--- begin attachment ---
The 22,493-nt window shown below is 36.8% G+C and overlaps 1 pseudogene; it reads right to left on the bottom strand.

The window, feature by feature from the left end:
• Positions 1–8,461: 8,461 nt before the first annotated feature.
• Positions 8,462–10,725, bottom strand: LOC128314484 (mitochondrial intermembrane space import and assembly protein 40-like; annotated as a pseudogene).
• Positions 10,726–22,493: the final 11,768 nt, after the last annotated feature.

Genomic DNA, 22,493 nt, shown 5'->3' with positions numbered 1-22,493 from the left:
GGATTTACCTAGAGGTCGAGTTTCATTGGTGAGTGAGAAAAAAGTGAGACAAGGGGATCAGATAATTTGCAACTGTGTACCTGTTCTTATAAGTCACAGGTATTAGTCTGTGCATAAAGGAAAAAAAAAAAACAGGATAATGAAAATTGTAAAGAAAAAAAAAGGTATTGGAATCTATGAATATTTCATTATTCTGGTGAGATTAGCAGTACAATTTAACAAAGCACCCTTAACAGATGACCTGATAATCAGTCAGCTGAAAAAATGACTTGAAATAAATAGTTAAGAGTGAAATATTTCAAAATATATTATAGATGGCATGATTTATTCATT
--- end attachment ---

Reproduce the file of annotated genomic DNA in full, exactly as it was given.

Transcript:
The 22,493-nt window shown below is 36.8% G+C and overlaps 1 pseudogene; it reads right to left on the bottom strand.

The window, feature by feature from the left end:
• Positions 1–8,461: 8,461 nt before the first annotated feature.
• Positions 8,462–10,725, bottom strand: LOC128314484 (mitochondrial intermembrane space import and assembly protein 40-like; annotated as a pseudogene).
• Positions 10,726–22,493: the final 11,768 nt, after the last annotated feature.

Genomic DNA, 22,493 nt, shown 5'->3' with positions numbered 1-22,493 from the left:
GGATTTACCTAGAGGTCGAGTTTCATTGGTGAGTGAGAAAAAAGTGAGACAAGGGGATCAGATAATTTGCAACTGTGTACCTGTTCTTATAAGTCACAGGTATTAGTCTGTGCATAAAGGAAAAAAAAAAAACAGGATAATGAAAATTGTAAAGAAAAAAAAAGGTATTGGAATCTATGAATATTTCATTATTCTGGTGAGATTAGCAGTACAATTTAACAAAGCACCCTTAACAGATGACCTGATAATCAGTCAGCTGAAAAAATGACTTGAAATAAATAGTTAAGAGTGAAATATTTCAAAATATATTATAGATGGCATGATTTATTCATT